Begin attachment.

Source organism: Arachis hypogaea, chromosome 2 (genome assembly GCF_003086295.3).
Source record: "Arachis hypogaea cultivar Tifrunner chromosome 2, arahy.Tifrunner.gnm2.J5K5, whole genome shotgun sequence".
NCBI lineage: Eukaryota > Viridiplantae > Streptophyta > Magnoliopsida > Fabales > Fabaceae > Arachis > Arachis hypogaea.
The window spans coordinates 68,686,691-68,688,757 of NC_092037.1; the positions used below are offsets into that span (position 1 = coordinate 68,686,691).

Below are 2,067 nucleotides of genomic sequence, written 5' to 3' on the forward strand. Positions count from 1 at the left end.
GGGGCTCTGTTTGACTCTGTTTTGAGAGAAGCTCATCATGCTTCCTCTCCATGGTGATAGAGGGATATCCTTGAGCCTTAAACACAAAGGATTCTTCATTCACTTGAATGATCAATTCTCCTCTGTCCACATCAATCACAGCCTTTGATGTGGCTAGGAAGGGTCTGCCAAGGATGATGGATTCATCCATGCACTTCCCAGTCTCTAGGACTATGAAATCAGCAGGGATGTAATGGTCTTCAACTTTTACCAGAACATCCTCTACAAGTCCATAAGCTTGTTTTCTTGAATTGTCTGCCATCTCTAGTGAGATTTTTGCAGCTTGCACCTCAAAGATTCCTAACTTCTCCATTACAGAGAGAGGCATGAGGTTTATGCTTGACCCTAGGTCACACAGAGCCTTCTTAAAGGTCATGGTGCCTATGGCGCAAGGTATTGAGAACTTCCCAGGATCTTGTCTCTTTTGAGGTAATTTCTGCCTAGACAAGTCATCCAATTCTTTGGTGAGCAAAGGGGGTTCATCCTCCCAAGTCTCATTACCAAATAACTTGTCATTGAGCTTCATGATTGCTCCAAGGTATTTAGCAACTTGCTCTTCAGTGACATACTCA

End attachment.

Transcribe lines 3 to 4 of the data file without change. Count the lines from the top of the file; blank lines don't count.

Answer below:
NCBI lineage: Eukaryota > Viridiplantae > Streptophyta > Magnoliopsida > Fabales > Fabaceae > Arachis > Arachis hypogaea.
The window spans coordinates 68,686,691-68,688,757 of NC_092037.1; the positions used below are offsets into that span (position 1 = coordinate 68,686,691).